If you’ve been arrested for marijuana possession in Harris County, you find yourself facing misdemeanor charges. A conviction could mean jail time, fines or both. And the arrest will appear on your permanent record, which could make it hard to find a job, housing or schooling. However, recent changes in Texas hemp laws have made it harder for law enforcement agencies and prosecutors to pursue charges for marijuana possession.
Does HB 1325 Legalize Cannabis in Texas?
Products made from cannabis are sweeping the country. In 2018, hemp industry sales topped $1 billion; this amount is expected to more than double by 2022. And the CBD market is expected to exceed $20 billion by 2022. Hemp production is skyrocketing; it’s natural that struggling Texas farmers would want a piece of this rapidly expanding market.
In response, Texas Governor Greg Abbott recently signed House Bill 1325. The law went into effect Sept. 1.
HB 1325 legalizes the production, manufacture, retail sale, and inspection of industrial hemp crops and hemp derived products like CBD oil. The law also changed the legal definition of marijuana from cannabis to cannabis that contains more than 0.3% of tetrahydrocannabinol (THC). THC is the psychoactive ingredient in marijuana.
Basically, this means under 0.3% THC = legal cannabis; over 0.3% THC = illegal marijuana.
Current Crime Lab Tests Can’t Tell the Difference
So, how can this new definition help you if you’ve been arrested on marijuana charges in Harris County?
The lab tests used in marijuana possession cases in Harris County only show the presence of THC. The tests cannot tell if the marijuana in a drug case has a THC level of over 0.3%. There are tests capable of determining the level of THC in cannabis. However, only a few facilities are certified to perform the tests, and their services don’t come cheap.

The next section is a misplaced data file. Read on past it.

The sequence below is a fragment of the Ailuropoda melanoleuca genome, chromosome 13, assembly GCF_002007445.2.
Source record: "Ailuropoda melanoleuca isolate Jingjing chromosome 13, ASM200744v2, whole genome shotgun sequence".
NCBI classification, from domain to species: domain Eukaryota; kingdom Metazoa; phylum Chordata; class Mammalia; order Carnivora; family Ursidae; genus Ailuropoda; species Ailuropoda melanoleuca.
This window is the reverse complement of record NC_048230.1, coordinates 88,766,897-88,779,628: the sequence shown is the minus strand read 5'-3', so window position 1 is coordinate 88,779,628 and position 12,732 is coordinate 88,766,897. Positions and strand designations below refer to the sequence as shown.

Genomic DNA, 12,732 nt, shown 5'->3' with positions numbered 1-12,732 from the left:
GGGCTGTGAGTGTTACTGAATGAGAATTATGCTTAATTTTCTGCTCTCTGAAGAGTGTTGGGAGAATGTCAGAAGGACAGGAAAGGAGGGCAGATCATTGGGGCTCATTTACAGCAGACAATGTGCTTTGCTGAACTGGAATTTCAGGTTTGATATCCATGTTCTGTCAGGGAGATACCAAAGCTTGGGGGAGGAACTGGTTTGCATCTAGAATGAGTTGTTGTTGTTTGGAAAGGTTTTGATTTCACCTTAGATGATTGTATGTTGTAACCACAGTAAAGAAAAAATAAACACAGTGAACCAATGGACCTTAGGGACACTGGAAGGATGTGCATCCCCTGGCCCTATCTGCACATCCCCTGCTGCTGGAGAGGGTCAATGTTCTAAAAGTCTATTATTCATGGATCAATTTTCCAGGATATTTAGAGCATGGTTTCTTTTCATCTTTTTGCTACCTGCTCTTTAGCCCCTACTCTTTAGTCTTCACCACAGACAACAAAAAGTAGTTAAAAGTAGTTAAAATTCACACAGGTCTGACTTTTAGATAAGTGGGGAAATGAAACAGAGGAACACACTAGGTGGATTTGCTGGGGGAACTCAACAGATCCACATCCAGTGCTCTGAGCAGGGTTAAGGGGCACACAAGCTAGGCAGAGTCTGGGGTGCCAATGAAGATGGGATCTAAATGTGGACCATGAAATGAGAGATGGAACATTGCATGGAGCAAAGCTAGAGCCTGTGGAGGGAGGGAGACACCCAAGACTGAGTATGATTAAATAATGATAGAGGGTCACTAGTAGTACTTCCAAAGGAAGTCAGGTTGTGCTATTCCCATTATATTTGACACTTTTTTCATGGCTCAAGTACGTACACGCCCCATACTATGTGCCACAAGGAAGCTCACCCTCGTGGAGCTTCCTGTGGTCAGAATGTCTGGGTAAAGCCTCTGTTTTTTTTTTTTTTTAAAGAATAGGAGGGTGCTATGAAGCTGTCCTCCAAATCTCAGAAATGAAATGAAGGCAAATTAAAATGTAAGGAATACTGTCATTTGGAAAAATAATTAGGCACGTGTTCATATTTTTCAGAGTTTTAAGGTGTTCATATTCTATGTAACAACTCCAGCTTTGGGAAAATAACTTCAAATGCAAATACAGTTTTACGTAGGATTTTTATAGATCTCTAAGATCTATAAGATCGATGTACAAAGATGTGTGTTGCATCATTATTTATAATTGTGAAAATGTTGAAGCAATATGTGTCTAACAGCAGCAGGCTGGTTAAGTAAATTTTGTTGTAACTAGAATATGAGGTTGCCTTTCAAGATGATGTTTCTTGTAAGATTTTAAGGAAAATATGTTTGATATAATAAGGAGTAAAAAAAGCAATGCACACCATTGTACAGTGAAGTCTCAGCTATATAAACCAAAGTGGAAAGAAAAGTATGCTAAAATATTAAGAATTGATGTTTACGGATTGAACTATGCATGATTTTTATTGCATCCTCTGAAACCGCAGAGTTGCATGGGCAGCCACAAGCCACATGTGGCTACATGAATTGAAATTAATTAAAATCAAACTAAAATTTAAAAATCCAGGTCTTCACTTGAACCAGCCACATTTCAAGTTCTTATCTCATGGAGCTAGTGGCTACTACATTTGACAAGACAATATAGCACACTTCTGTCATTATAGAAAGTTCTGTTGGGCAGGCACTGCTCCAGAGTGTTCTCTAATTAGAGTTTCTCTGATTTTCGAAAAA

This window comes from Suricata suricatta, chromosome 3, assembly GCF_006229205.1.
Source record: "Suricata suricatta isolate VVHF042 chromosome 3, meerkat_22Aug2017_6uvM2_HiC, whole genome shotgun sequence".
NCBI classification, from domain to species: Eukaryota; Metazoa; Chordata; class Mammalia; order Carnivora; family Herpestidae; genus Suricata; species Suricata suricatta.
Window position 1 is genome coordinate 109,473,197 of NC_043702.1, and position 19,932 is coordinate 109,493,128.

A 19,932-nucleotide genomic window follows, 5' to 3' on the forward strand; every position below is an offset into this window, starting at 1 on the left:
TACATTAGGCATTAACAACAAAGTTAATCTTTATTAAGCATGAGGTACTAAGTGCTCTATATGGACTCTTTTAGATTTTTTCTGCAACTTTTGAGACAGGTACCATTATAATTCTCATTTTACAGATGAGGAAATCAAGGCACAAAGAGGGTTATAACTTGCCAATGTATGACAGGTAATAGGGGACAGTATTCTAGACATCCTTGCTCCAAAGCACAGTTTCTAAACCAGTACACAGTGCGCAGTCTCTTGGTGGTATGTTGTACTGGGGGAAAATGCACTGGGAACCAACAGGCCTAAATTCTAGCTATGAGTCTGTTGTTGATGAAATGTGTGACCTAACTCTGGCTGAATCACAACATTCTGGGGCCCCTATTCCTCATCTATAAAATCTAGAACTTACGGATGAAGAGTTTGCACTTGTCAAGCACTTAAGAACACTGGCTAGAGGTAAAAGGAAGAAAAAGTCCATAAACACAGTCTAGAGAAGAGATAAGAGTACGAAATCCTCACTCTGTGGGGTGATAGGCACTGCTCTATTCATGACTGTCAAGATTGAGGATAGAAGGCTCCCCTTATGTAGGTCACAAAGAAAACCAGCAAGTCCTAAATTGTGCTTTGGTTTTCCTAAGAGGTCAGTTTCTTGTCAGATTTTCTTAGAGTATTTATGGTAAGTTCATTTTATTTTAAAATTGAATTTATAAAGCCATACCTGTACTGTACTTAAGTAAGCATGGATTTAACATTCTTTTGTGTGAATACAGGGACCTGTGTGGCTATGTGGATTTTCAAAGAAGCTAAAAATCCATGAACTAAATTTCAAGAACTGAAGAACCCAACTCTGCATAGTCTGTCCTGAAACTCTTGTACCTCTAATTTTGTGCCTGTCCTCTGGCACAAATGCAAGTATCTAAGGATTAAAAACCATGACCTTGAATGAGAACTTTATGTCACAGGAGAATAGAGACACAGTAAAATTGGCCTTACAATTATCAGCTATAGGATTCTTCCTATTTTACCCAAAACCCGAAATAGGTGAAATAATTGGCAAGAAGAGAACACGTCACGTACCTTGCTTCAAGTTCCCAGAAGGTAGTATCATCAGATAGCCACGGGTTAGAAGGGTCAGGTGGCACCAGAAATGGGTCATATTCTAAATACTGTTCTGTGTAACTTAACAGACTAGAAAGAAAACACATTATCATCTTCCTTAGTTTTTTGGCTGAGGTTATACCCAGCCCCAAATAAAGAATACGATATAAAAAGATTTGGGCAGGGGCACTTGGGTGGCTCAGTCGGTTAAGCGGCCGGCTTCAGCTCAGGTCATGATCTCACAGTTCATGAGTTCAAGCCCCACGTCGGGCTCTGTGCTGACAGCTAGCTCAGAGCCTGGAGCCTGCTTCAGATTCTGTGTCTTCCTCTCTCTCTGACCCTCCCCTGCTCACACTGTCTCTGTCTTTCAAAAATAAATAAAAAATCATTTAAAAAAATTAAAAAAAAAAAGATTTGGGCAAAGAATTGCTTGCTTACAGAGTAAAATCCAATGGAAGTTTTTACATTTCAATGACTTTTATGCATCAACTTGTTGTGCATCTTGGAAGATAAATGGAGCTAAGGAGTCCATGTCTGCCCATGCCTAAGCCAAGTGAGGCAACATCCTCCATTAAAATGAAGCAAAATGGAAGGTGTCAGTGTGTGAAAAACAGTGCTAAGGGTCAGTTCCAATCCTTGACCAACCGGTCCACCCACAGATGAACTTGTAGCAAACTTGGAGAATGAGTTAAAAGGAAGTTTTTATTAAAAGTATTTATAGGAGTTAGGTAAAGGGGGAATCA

The Harris County District Attorney’s Office said it will not pursue criminal charges for possession of marijuana for 4 ounces and under without a lab test proving a THC level of more than 0.3 percent. The Fort Bend County District Attorney said they will not prosecute new cases until THC concentration tests can be performed as well. Prosecuting Harris County felony marijuana possession charges will be decided on a per-case basis.
Have You Been Arrested for Misdemeanor Marijuana Possession in Harris County?
While this new law is causing problems for prosecutors, it could be good news if you’ve been arrested for marijuana possession in Harris County. But getting your case dismissed requires experienced legal help.
If you’ve been charged with misdemeanor marijuana possession in Harris County, talk to Houston drug charges attorney Lisa Shapiro Strauss. Lisa is a former county DA turned criminal defense attorney. She’s on top of all recent changes in Texas hemp laws and how they apply in her clients’ cases.
Set up a free consultation with Lisa to review your case. She can help decide if recent changes in Texas’ marijuana laws can help you.